Thousands of migrants continued to work in exploitative conditions and to live in inadequate conditions in informal settlements. They were also vulnerable to racist and xenophobic attacks. In April, three African workers driving near their homes in Rignano, Foggia, were shot at by people in another car. Two of them were injured, one seriously. The authorities opened an investigation. In October, following a visit, the UN Working Group on Business and Human Rights noted that migrant workers employed in agriculture and the garment and logistics industries were trapped in a cycle of exploitation, debt bondage and human rights abuses.
In January, the Rome Civil Tribunal declared illegitimate the expulsion of a Pakistani national to Slovenia and later to Croatia and Bosnia and Herzegovina. The judge found the practice of so-called “informal readmissions”, carried out on the basis of a bilateral agreement with Slovenia, to be in breach of national and international human rights law.
Following the seizure of power by the Taliban in Afghanistan, Italy evacuated 4,890 Afghan nationals.
In April, the National Guarantor for the Rights of Persons Detained or Deprived of Liberty published a damning report on his visits to 10 centres for repatriation between 2019 and 2020. The Guarantor criticized legislative and regulatory gaps hindering the protection of people and the gravely inadequate detention conditions.
In May, Moussa Balde from Guinea killed himself while detained in the repatriation centre of Turin – the sixth death in such centres since June 2019. The authorities prioritized his expulsion procedure over his health, notwithstanding the fact that he had just survived a violent attack by three Italian nationals. The isolation ward where he was held was closed in September on the recommendation of the Guarantor.
By the end of the year, 32,425 refugees and migrants had been captured at sea by Libyan coastguards, supported by Italy and the EU, and returned to Libya, by far the highest figure on record. Italy continued to support the Libyan authorities in containing refugees and migrants in Libya, despite widespread evidence of continuing abuses against them.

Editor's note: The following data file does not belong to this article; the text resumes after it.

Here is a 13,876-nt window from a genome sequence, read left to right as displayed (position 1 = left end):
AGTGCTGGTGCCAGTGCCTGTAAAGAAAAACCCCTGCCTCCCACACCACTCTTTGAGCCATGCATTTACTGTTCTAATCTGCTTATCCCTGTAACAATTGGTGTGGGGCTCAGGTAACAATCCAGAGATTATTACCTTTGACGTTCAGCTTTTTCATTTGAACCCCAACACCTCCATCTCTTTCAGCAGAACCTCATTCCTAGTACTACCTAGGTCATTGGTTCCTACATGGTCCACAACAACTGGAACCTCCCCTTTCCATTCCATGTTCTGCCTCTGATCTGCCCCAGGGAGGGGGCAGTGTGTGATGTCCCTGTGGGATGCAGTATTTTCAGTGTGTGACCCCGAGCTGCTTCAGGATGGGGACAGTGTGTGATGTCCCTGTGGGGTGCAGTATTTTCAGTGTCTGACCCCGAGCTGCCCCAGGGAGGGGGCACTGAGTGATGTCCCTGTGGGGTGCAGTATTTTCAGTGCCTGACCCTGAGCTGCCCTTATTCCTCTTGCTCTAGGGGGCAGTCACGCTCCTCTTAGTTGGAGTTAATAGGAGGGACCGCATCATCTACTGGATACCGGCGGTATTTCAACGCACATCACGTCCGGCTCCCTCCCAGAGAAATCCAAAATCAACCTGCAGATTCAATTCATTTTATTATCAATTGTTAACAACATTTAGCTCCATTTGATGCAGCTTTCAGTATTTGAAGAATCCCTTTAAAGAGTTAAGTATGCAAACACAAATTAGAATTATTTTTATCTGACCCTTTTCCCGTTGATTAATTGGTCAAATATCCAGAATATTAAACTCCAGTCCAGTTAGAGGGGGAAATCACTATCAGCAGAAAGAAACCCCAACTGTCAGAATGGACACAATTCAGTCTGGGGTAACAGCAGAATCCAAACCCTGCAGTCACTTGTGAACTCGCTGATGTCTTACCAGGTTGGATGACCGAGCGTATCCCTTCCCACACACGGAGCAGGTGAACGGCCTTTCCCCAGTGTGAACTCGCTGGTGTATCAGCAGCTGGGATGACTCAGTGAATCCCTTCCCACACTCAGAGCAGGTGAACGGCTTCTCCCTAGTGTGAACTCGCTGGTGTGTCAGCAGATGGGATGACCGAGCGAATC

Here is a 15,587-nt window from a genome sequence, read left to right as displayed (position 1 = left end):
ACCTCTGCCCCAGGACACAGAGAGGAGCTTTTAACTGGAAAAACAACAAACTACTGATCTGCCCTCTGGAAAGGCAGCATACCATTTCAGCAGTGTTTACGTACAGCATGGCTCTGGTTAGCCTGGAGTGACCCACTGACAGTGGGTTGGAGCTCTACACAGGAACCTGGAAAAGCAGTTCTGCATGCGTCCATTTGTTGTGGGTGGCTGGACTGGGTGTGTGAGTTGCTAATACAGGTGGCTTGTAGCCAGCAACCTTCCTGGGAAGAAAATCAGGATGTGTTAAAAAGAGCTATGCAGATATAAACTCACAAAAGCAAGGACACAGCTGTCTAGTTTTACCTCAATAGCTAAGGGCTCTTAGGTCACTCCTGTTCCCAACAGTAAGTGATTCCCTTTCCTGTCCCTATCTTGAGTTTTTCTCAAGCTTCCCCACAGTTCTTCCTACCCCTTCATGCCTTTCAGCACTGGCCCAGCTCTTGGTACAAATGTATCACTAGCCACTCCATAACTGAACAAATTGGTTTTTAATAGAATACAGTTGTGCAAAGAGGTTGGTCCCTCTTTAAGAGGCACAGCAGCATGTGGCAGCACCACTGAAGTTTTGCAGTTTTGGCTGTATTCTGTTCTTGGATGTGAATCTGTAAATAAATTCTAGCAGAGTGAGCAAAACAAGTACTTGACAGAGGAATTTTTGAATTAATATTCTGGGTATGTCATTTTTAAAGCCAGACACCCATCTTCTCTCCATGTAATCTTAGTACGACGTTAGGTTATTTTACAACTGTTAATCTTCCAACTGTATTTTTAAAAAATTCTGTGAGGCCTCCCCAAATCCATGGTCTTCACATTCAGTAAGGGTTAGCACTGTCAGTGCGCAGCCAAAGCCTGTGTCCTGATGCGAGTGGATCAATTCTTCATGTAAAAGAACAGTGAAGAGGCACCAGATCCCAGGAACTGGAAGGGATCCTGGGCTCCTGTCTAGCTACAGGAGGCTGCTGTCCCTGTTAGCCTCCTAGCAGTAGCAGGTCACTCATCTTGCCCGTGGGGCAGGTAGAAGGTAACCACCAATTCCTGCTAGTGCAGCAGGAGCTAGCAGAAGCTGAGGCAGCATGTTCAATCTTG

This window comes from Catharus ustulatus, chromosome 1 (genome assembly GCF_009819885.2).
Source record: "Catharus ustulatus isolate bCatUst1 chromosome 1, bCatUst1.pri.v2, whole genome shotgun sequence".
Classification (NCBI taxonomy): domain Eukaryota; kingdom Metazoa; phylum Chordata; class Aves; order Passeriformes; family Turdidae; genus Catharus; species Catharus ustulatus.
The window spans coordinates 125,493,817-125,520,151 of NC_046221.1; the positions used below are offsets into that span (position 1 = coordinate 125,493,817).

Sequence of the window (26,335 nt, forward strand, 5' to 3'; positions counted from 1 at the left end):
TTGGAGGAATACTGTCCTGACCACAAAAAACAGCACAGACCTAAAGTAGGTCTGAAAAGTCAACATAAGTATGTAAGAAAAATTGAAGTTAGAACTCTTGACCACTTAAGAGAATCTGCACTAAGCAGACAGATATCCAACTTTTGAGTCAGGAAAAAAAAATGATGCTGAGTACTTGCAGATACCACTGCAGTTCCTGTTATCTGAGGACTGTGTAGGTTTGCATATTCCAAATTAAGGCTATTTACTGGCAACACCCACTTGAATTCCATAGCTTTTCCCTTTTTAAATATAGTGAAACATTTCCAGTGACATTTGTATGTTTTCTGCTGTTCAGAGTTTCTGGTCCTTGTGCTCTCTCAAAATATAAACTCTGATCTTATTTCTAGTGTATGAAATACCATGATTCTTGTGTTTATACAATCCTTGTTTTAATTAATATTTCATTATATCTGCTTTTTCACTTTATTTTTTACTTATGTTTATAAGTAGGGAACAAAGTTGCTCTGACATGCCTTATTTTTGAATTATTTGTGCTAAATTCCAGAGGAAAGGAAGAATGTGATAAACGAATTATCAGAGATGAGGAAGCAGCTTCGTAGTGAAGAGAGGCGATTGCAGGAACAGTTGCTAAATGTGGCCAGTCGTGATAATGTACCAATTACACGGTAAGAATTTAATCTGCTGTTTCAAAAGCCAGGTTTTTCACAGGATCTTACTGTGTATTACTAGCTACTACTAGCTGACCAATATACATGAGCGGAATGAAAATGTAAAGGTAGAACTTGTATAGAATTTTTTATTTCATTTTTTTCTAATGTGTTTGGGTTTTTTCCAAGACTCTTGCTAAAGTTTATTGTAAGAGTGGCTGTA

Italy’s evacuation programmes from Libya continued to benefit very few asylum seekers, with 45 people transferred to Italy in June and 93 in November.
The deployment of Italian military and civilian personnel in Libya to assist Libyan border control authorities was extended for another year in July. The Italian authorities continued to provide Libya with resources instrumental to maritime interceptions, including a new maritime coordination centre delivered in December.
Despite this, by the end of the year, 67,477 people (including 9,699 unaccompanied children) had reached Italy by sea, mostly from Libya and Tunisia, an increase over the 34,154 arrivals in 2020. Deaths at sea of refugees and migrants in the Mediterranean also increased, reaching 1,553 by the end of the year, compared with 999 in 2020.
In October, a court in Naples sentenced the captain of the Asso Ventotto, a merchant ship, to one year’s imprisonment. In 2018, he had rescued over 100 people, including children, and unlawfully returned them to the Libyan coastguard.
In December, the Cassation Court overturned the conviction of two African men who had protested against an attempt by the crew of the Vos Thalassa, the merchant vessel that had rescued them, to return them to Libya. The court ruled that their behaviour was justified by the need to protect themselves and the other 65 people rescued.
The authorities continued to suppress the activities of individuals and organizations that assist refugees and migrants at borders, using both criminal law and administrative measures.
In September, Mimmo Lucano, former mayor of Riace, Calabria, was sentenced by the Locri tribunal to 13 years and two months’ imprisonment for maladministration and embezzlement, notwithstanding prosecutors acknowledging he did not profit from his conduct. For many years, he had organized a welcoming reception system for refugees, asylum seekers and migrants. The sentence was nearly double that requested by the prosecutors.
Court cases against rescue NGOs continued in Sicily. Prosecutors indicted 21 people belonging to the crews of Iuventa and of Médecins Sans Frontières and Save the Children’s ships for “facilitation of irregular migration” in connection with rescue operations conducted in 2016 and 2017.2
The authorities continued to use Port State Control powers to hinder rescue NGOs’ activities and seize their ships.
Concerns about torture and other ill-treatment of people in prison and police custody persisted and several judicial proceedings against suspected perpetrators were ongoing.
In September, prosecutors laid charges of torture and other ill-treatment against 120 prison officers and senior prison administration officials for a mass beating in the prison of Santa Maria Capua Vetere, Campania, in April 2020, which affected 177 detainees and led to the death of one of them.